By LAWRENE WILSON
THE CENTER SQUARE CONTRIBUTOR
(The Center Square) — Washington Attorney General Bob Ferguson has opposed increasing the capacity of the natural gas pipeline that delivers home heating and cooking fuel to Washingtonians, stating it would harm the environment and hamper the state’s climate goals.
Others say it will have no effect on Washington’s carbon emissions and could actually hinder the transition away from fossil fuels by driving up prices.
Mr. Ferguson, joined by attorneys general from Oregon and California, filed a motion Monday with the Federal Energy Regulatory Commission opposing a proposed increase in the capacity of the Gas Transmission Northwest pipeline.
“This project undermines Washington state’s efforts to fight climate change,” Mr. Ferguson said. “This pipeline is bad for the environment and bad for consumers.”
The 1,377-mile pipeline, built in 1961, runs from British Columbia through Idaho and Washington into Oregon, where it connects to California’s Pacific Gas and Electric system.
The pipeline delivers 2.7 billion cubic feet of natural gas per day to Washington, Oregon and California. Pipeline owner TC Energy is seeking permission to modify existing gas compressor stations along the pipeline in order to increase capacity.
If approved, the upgraded compressors could deliver an additional 150 million cubic feet of gas per day, an increase of 5.6%.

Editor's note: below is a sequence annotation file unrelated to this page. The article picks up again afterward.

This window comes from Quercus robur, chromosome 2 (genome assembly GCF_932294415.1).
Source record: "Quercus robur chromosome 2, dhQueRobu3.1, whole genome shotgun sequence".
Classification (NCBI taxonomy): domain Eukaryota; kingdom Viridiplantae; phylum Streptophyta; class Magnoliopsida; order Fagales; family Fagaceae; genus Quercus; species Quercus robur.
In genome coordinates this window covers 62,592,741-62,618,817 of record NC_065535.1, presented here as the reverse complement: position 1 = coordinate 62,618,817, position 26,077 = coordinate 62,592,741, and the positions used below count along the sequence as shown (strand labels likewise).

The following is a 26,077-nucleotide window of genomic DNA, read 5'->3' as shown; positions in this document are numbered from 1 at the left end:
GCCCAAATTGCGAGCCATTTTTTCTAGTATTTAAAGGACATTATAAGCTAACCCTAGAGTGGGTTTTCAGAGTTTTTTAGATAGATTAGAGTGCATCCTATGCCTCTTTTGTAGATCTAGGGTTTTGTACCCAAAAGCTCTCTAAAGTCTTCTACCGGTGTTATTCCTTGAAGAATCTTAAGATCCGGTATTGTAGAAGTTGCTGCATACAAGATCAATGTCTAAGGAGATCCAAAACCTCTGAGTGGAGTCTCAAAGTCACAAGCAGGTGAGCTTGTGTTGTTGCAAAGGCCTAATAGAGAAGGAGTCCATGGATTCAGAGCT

That increased flow could not affect consumption in Washington state because existing state laws already limit the consumption of natural gas, according to Todd Myers, director of the Center for the Environment at Washington Policy Center.
“From an environmental standpoint, what the Attorney General is doing is meaningless,” Mr. Myers told The Center Square. “As the Attorney General noted in the news release, Washington already has a limit on the total amount of natural gas that can be sold in the state, and it declines over time.”
However, clamping down on supply could have the unintended consequence of turning public opinion against the transition away from fossil fuels, according to Mr. Myers.
“If you crack down on supply rapidly, you get huge volatility,” Mr. Myers stated, noting the current high fuel prices in Europe. “That causes economic pain but doesn’t add to environmental reductions. The more painful the transition is the more people may turn against the policy.”
In response to the Ferguson motion, TC Energy released a statement saying natural gas is a vital and safe component of the region’s energy strategy.
“The Gas Transmission Northwest XPress Project . . . is designed to upgrade our system to meet increased demands from our customers in the region, providing the reliable energy to communities throughout the Western U.S. in a safe, responsible, and reliable manner,” TC Energy stated, adding that the project had broad support among various stakeholders in the region.
In addition to environmental concerns, Mr. Ferguson’s motion claims that the company is hiding the true costs of proposed modifications and asking utility customers to subsidize them.